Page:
Monday, January 12th -- Happy Bay and Friar's Bay
Today we thought we might find better snorkeling on the Caribbean side of the island and read that Happy Bay was an unspoiled beach with few visitors -- perfect for us. The island map showed a short road to the beach but the Internet descriptions said the bay could only be reached via a short path from Friar's Bay. It would be an adventure! At 8:30 the first bus going to Marigot was full and didn't stop. The driver of the second bus knew where the road to Happy Bay was. The only sign we saw indicated this was the way to Friar's Bay. A short way down this side street the road made a sharp turn to the left, but there was a road that continued straight. It was gated and marked 'Privé'. Aha! Light bulb moment. Both the map and the Internet description were correct. We continued along the road to Friar's Bay, an easy walk with almost no traffic and the forecasted windy, cloudy skies kept us cool. Oh-oh. Do we continue on the paved road up that steep hill or do we turn off past the cows onto the dirt road? The Internet didn't mention dirt roads but Hubby thought it made sense to stay low and follow the dirt road beside the 'lagoon', Étang Guichard. He was right. Shortly after the pig stys at the edge of the pond we saw Friar's Beach and the trail to Happy Bay. The trail is not strenuous and not difficult with running shoes or Crocs on and was partially shaded in the morning.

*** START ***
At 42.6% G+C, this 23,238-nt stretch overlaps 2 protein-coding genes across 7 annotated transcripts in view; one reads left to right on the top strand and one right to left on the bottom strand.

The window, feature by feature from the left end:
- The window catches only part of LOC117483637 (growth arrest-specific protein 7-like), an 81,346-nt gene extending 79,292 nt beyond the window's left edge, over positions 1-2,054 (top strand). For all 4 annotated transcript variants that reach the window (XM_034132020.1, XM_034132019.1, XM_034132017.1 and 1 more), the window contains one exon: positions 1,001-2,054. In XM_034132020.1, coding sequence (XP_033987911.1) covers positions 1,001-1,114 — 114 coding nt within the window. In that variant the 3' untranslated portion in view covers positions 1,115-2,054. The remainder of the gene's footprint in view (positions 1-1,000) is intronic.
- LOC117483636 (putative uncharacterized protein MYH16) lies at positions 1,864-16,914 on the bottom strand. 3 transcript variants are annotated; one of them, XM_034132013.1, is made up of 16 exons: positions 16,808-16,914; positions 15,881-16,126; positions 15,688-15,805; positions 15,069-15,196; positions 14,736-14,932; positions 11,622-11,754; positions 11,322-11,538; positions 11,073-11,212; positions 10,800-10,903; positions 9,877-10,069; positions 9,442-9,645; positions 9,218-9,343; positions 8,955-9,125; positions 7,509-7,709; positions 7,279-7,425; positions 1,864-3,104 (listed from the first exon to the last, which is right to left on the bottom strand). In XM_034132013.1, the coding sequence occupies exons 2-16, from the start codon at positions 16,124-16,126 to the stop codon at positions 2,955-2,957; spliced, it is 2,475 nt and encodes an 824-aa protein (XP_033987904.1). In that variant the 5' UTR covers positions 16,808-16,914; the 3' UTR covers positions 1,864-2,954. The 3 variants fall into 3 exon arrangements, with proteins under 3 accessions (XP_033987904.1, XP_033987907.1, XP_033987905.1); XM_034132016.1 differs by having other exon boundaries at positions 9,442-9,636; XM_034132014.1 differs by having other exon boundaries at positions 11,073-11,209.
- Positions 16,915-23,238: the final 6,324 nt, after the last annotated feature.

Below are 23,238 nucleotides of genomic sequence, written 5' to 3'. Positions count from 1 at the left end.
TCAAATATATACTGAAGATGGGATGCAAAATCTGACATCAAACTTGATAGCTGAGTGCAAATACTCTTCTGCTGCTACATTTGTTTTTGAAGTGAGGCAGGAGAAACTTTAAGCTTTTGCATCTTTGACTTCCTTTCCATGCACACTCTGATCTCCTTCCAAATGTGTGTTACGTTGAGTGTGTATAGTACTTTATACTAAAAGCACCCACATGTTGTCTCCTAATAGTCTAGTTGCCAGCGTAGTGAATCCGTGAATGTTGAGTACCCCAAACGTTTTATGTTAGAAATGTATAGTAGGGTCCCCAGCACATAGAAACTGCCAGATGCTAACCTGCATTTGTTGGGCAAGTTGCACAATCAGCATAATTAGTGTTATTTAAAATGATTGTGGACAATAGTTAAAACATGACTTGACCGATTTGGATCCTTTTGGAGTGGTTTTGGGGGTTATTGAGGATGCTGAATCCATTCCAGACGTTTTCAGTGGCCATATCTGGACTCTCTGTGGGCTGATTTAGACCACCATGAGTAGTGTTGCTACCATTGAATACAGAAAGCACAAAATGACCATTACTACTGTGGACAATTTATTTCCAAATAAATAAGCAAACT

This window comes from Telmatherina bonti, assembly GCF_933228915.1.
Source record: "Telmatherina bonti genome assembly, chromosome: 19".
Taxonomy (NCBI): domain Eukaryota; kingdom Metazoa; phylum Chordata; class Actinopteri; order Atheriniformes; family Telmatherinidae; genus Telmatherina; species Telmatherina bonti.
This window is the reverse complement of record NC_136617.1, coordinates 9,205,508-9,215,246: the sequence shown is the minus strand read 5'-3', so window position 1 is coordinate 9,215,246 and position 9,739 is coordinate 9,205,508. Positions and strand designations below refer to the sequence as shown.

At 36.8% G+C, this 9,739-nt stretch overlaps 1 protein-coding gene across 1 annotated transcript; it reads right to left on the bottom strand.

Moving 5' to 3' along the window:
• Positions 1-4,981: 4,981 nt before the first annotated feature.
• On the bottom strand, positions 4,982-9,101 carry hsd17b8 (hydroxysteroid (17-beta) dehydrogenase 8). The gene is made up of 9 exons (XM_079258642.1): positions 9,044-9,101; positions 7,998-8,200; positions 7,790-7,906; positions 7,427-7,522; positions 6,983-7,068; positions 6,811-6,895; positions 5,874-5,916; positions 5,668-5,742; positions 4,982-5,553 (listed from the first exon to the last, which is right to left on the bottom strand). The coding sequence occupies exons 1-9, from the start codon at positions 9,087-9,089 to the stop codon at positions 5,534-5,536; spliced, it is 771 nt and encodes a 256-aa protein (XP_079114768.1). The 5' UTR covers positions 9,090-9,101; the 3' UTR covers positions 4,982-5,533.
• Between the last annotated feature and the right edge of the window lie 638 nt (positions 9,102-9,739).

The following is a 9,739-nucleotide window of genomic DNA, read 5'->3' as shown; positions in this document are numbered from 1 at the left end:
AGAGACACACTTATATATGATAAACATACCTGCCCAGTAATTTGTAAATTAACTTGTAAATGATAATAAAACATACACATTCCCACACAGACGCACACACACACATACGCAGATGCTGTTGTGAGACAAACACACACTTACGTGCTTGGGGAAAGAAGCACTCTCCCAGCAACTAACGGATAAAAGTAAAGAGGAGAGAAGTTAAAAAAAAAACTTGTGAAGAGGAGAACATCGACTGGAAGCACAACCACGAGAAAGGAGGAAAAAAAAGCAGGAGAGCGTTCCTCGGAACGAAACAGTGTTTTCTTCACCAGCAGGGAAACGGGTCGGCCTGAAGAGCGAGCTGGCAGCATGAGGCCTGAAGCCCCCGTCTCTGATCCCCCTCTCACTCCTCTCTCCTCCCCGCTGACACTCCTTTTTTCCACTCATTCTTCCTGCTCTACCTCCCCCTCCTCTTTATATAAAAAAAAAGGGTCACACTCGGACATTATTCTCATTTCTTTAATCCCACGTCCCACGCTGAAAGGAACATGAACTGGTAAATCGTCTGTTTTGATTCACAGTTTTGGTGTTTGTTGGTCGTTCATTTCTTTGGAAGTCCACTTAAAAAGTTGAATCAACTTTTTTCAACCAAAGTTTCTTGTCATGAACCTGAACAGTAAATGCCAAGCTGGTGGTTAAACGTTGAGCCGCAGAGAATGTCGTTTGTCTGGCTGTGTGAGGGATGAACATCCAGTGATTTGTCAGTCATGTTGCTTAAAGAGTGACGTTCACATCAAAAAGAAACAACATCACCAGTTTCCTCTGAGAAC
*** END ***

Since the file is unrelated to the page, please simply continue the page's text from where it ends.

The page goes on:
We didn't get rained on but we got to enjoy rainbows three different times during our commute. The last one, from Happy Bay looking towards Anguilla, was the best. We joked with the man who sells the grilled chicken lunches for US$10.00 that his office had a great view. Although the beach is beautiful, the churned up sandy bottom made snorkeling visibility 0%. We couldn't even see each other in our hot pink and bright yellow swimwear. The rocks on the south end of the beach looked promising but once we were standing on them we could see the angle of the waves was hitting them harder than on the north side -- too rough for our liking. Maybe Friar's Bay was the better choice today. Putting socks and running shoes onto wet sandy feet is so uncomfortable as to be avoided if at all possible. With only a few acrobatic balancing exercises we managed to rinse off most of the sand and get our socks and shoes on before the next big wave washed over the rock we were balancing on. By 11:00 more visitors were arriving than I had expected for a weekday.
On the walk back to Friar's Bay we spotted several iguanas in the trees and the water at the north end of the beach was clear enough to see the underwater rocks. We were still early enough to find a shady spot under an acacia tree at that end but we waited until a particularly dark cloud had passed over and the sun was out again. Even with the sun the visibility was only good enough to see 5-6 feet down. Sadly this spot looked almost completely dead, with only a few stunted soft and hard corals and some type of sludgy gunk coating most of the underwater rocks. That was what severe overuse looked like. The spiny urchins seemed to be the only species thriving here.